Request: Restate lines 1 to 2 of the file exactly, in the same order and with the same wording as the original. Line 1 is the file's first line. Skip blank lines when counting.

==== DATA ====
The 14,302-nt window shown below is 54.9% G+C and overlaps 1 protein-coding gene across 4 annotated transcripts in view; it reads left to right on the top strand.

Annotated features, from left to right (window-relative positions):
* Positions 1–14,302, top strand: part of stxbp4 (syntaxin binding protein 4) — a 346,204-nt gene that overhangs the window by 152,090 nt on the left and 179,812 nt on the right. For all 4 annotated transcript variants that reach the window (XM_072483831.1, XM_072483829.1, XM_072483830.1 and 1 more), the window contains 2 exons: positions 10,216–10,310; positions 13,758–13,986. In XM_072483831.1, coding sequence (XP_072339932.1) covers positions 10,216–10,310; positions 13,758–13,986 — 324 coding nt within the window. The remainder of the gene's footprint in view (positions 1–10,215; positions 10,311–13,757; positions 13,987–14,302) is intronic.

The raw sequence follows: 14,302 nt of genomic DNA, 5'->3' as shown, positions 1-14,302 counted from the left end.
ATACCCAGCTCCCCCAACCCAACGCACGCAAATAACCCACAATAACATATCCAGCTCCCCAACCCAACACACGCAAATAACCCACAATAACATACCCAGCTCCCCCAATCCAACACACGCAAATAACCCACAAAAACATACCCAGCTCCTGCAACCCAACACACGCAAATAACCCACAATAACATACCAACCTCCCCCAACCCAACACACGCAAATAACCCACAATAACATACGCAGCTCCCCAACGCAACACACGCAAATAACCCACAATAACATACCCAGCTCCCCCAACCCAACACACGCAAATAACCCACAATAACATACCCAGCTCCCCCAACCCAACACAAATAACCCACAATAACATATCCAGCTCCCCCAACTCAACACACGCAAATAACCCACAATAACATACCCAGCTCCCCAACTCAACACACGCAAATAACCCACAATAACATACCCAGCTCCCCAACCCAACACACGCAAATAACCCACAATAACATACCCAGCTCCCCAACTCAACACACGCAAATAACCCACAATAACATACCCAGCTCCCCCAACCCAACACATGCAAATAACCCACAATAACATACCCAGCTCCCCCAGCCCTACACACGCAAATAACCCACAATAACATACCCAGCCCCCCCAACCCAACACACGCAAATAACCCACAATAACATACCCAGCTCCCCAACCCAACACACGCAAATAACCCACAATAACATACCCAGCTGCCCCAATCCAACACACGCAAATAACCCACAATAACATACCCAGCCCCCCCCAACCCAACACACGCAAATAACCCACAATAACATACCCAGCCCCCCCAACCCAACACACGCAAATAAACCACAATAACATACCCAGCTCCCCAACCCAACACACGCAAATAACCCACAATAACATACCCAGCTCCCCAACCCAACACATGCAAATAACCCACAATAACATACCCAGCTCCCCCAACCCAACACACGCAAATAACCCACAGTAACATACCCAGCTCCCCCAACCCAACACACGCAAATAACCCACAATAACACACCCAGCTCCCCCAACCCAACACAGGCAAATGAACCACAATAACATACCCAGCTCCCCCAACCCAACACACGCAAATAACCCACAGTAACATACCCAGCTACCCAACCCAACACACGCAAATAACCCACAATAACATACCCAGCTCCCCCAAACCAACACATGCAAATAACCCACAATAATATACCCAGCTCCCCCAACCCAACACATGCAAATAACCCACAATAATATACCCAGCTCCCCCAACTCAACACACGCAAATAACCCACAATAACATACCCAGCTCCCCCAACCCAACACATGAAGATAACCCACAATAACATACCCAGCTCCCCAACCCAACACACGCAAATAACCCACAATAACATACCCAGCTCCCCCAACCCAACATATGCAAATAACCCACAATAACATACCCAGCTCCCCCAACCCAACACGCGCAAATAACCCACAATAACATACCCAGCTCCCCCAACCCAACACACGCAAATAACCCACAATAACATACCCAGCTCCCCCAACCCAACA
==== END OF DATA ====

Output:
The 14,302-nt window shown below is 54.9% G+C and overlaps 1 protein-coding gene across 4 annotated transcripts in view; it reads left to right on the top strand.

Annotated features, from left to right (window-relative positions):